Hello. I have some mountain property that is home to a huge, very old, deciduous tree. The tree is 25 ft in diameter at the base. I can't be sure of the species as it's difficult to distinguish the leaves from those of adjoining trees in the canopy from the ground, but judging from the bark and the overall shape, I think it is probably tulip, hickory or oak. There is a very large branch (I'm guessing 18-24 in. diameter, possibly larger) that juts out nearly parallel to the ground at about 30 ft. up the trunk. That is the only feature below the canopy. I want to see if it is feasible to build an observation platform on that branch. Obviously, I need to get up into the tree to do that. I'm pretty sure I could use conventional throw rope technique to get myself to just below the big branch, but I have no clue what I can do after that to get myself securely standing on top of that branch to survey things from there. I suspect that the next higher anchor point for a rope is well beyond throwing distance from there. Is there a separate category of equipment and techniques just to deal with trunks of this size? Or might I be better off just dragging a 40' extension ladder up there (it's quite a ways up a steep slope, but I guess it could be accomplished, with some difficulty?)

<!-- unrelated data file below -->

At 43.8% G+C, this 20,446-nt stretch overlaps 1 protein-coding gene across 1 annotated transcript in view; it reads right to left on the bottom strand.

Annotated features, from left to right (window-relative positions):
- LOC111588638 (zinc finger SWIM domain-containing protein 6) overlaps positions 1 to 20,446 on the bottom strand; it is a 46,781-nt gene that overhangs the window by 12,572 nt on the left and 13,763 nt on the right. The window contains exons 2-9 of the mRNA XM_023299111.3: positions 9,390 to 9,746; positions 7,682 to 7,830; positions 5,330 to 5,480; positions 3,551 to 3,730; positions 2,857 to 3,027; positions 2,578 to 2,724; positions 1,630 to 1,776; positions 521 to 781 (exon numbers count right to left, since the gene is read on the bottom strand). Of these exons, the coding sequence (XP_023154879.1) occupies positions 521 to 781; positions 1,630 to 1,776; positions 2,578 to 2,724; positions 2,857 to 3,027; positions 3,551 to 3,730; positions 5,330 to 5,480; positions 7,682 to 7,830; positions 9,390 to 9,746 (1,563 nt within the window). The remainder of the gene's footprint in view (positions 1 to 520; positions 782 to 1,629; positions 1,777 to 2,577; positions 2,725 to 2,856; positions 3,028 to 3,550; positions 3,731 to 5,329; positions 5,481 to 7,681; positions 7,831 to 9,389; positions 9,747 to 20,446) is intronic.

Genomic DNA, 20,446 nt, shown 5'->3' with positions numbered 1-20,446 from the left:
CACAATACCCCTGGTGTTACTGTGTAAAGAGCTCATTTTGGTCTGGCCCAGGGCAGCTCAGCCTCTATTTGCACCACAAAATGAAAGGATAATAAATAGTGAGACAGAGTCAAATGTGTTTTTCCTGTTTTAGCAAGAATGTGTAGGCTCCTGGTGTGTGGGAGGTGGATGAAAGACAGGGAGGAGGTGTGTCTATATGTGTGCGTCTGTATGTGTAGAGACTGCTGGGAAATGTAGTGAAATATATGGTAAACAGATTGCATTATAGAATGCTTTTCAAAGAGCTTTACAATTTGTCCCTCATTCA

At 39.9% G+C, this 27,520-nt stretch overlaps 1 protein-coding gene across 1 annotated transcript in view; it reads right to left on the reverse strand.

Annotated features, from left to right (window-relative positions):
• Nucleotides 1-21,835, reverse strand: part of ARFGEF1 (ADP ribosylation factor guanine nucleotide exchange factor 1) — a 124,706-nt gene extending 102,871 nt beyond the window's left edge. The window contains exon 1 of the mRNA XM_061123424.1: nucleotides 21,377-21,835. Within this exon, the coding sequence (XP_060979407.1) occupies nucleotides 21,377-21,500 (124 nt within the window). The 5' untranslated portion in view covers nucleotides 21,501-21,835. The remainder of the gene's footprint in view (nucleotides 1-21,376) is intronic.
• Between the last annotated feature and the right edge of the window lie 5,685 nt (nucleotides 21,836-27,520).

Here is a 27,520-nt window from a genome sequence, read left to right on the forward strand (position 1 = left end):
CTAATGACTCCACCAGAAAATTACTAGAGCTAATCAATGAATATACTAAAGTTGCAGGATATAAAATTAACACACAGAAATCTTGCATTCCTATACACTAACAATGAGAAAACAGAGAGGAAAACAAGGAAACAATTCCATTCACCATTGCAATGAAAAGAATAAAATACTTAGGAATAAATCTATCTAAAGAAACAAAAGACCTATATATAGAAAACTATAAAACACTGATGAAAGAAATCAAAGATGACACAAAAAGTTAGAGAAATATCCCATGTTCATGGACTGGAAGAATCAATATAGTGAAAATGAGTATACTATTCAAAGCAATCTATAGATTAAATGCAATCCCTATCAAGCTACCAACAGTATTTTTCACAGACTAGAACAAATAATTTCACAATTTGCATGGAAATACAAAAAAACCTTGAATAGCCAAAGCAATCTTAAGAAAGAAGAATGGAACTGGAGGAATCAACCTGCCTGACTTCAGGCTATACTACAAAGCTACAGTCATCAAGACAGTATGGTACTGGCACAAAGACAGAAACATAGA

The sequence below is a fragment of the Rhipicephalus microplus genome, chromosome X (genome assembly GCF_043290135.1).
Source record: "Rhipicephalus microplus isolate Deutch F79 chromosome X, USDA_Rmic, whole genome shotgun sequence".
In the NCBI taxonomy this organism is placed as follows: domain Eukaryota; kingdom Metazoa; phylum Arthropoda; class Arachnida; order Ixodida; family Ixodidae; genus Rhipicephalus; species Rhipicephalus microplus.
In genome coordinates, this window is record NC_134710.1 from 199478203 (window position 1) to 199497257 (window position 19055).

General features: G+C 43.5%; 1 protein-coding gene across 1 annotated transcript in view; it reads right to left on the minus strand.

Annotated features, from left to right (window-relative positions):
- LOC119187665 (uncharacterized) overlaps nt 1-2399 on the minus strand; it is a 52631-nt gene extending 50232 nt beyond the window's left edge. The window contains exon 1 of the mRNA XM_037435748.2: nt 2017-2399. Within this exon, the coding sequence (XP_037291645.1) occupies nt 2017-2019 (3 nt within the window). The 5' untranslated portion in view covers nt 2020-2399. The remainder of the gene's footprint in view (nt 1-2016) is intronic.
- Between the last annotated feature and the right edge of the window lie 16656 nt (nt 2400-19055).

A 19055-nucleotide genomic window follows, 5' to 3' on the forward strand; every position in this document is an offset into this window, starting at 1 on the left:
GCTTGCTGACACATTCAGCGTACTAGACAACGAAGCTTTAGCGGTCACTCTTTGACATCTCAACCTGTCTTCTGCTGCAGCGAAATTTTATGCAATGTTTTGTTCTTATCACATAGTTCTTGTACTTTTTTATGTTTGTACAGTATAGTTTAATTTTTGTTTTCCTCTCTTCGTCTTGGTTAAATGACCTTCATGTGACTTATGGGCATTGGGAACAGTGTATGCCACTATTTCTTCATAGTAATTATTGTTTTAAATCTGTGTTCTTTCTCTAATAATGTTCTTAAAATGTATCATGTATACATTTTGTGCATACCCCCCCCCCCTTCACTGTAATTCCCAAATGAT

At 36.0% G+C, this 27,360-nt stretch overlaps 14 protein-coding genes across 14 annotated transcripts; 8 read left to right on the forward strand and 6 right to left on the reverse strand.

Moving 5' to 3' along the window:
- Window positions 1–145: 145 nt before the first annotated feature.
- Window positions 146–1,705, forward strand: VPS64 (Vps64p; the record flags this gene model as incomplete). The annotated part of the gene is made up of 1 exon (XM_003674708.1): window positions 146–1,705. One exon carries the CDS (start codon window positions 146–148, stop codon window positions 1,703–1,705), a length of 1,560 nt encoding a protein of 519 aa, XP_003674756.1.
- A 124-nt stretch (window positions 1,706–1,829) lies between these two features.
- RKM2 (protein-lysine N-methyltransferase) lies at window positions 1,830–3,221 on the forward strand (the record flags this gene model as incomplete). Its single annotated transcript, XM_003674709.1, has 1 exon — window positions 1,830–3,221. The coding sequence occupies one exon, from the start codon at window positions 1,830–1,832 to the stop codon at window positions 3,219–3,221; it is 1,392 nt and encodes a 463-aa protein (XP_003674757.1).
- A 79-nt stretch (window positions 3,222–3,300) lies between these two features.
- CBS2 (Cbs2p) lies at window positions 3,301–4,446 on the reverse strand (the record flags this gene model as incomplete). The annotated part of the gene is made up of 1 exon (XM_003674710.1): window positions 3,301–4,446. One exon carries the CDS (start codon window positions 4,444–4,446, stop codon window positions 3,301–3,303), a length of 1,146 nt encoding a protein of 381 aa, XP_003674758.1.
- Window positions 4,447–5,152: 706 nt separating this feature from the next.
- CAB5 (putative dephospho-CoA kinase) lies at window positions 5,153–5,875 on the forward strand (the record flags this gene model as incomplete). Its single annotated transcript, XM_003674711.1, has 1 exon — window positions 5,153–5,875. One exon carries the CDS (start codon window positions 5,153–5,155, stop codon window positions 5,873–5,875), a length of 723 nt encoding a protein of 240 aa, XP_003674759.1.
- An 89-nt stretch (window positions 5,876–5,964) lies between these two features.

Maybe using a pole mounted sling shot will allow you to set your rope high in the canopy of the tree. There are also air powered cannons available that will shoot a throwbag/throwball well over 150' high.
Maybe you can use some kind of foothold to get to the upper side of the branch. If there is no foothold on the tree, try a sling, wrapped around the branch as a kind of stirrup and go on top like you would on a saddle of a horse.